by Chris LaFond
This morning, Sunday, I attended a panel discussion entitled “Sacred Envy: Exploring What We Love about Our Own Faith, What We Admire in Others and What Challenges Us in Both”. The panelists were Rabbi Brad Hirschfield (who designed the presentation), Sr Joan Chittister, and Imam Feisal Rauf.
The format was simple: each of the panelists would address one of four questions, and then a few audience members would get to make comments on the same issue. In answering each for ourselves, we were asked to consider where we were right now in our own faith/spiritual landscape.
1. What do you love about your own faith?
2. What do you envy or admire about the faith/religions/rituals/etc. of other traditions?
3. What would you most like to change about your own faith (or what embarrasses you most about it, what do you see as its greatest weakness, etc.) and
4. What would you like to see change in the traditions of others.
The panelists addressed all of these questions directly and candidly, even the more confessional questions of what they are most embarrassed about in their own traditions (almost universally, the repression of women was mentioned as one of those challenging issues). The final question of what you don’t like about the faiths of others, or what you might challenge others of those faiths to change was handled deftly and delicately by the panelists.
Instead of rehashing the whole presentation here, I’d like to offer my answer to these questions, reminding the reader that we were asked to answer them based upon where we are right now in our own spiritual landscape (these answers may change with time).
What I most love about being pagan, and the approach of EarthSpirit to paganism, is the connection to the web of life, and not capitulating to the human temptation to believe that our own species is better or more important in the larger web than any other particular one.
What I envy most about certain other traditions (Catholic, Islam, Judaism, in particular) is the commitment to pursue the intellectual side of spirituality. While paganism stands high and above most other traditions in being experiential, sometimes what is needed is more thought and reflection on those experiences, and integration into the larger web.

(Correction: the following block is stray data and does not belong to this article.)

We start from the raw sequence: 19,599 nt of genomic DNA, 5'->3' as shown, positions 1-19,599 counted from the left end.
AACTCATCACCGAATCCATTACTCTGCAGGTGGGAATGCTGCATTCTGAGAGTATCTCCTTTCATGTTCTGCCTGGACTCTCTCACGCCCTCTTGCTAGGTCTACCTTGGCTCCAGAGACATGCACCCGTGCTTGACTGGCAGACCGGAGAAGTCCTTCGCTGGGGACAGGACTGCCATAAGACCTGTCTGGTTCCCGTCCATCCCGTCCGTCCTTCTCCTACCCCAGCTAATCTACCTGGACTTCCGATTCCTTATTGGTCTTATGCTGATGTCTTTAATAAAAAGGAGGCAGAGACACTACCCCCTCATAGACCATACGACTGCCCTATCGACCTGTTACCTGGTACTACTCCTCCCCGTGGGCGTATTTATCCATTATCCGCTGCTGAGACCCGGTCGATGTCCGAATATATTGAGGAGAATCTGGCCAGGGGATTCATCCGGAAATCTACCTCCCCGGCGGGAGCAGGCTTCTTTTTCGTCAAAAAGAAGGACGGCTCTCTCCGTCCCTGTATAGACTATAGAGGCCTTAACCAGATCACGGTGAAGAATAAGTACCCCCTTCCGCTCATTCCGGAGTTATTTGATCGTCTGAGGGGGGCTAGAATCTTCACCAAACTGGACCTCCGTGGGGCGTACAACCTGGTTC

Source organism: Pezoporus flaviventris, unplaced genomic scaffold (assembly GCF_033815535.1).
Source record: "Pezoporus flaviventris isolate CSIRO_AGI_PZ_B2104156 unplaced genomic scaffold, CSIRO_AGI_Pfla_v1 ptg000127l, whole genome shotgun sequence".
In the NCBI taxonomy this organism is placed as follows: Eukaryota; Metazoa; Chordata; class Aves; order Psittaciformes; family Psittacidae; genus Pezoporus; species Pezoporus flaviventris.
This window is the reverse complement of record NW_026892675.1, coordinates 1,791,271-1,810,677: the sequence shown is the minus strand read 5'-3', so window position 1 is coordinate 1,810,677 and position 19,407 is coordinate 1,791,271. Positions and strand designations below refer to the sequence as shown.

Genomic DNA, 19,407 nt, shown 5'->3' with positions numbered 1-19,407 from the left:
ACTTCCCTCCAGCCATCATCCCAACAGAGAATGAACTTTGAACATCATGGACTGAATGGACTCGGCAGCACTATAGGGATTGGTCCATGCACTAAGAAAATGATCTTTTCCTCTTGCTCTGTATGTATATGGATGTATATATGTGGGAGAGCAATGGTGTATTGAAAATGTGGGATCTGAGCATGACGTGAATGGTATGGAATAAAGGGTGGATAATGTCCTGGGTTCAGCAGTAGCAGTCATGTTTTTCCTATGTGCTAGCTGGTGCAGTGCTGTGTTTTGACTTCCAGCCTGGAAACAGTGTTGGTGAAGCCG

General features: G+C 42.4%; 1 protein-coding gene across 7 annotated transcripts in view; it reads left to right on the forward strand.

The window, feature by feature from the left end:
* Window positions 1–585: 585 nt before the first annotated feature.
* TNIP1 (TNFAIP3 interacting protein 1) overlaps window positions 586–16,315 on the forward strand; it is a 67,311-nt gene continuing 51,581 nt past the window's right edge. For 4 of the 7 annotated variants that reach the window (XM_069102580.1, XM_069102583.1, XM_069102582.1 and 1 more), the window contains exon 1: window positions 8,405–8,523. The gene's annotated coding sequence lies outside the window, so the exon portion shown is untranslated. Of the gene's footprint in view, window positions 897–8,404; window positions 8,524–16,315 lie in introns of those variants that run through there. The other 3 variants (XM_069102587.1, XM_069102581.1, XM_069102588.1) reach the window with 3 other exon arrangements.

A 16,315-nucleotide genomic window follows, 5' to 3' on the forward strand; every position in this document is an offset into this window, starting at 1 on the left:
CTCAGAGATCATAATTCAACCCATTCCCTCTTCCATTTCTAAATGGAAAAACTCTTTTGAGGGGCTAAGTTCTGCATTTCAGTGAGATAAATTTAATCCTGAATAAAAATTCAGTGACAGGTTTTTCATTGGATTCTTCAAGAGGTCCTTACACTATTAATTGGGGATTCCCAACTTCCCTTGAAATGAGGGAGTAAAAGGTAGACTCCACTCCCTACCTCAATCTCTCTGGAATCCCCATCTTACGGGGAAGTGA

What most bothers me about current paganism (and neo-paganism) is the superficiality with which many of us approach ethical issues. Life is not as simple as “And it harm none…”, and many situations call for much deeper thought than that.
What bothers me about many other traditions is the widespread belief among many practitioners that their way is the only true way.
The panelists were, of course, some of the best representatives of the interfaith efforts of their own traditions. In finishing, Rabbi Hirschfield spoke about the “end of the story” of each of our traditions; that is, what it is that we believe should happen to achieve peace, salvation, etc. His closing statement was quite provocative, and challenged us all to think about what level of diversity we are willing to tolerate. He said “We have got to have an end of the story that has greater diversity than we are willing to participate in.”
I leave you with this question: How much diversity are YOU willing to participate in?
The thing I love most about paganism is the deep sense of connectedness that it nurtures for me — not just with some things, or things I like or find comfortable, but with all things.
The thing I am most envious of in other traditions is…well, tradition! Liturgy and ritual that have been worn smooth by many, many generations.
The thing I'd most like to see change in Paganism as a whole is a clearer committment to examining how one's religious or spiritual values impact daily living choices.
The thing that I would most like to see change in other traditions is the espousal of violence or repression. I know that it is by far the minority of religious adherents who do this in troubling ways, and I would be delighted to see a triumph of the majority (who are moderates) in this regard.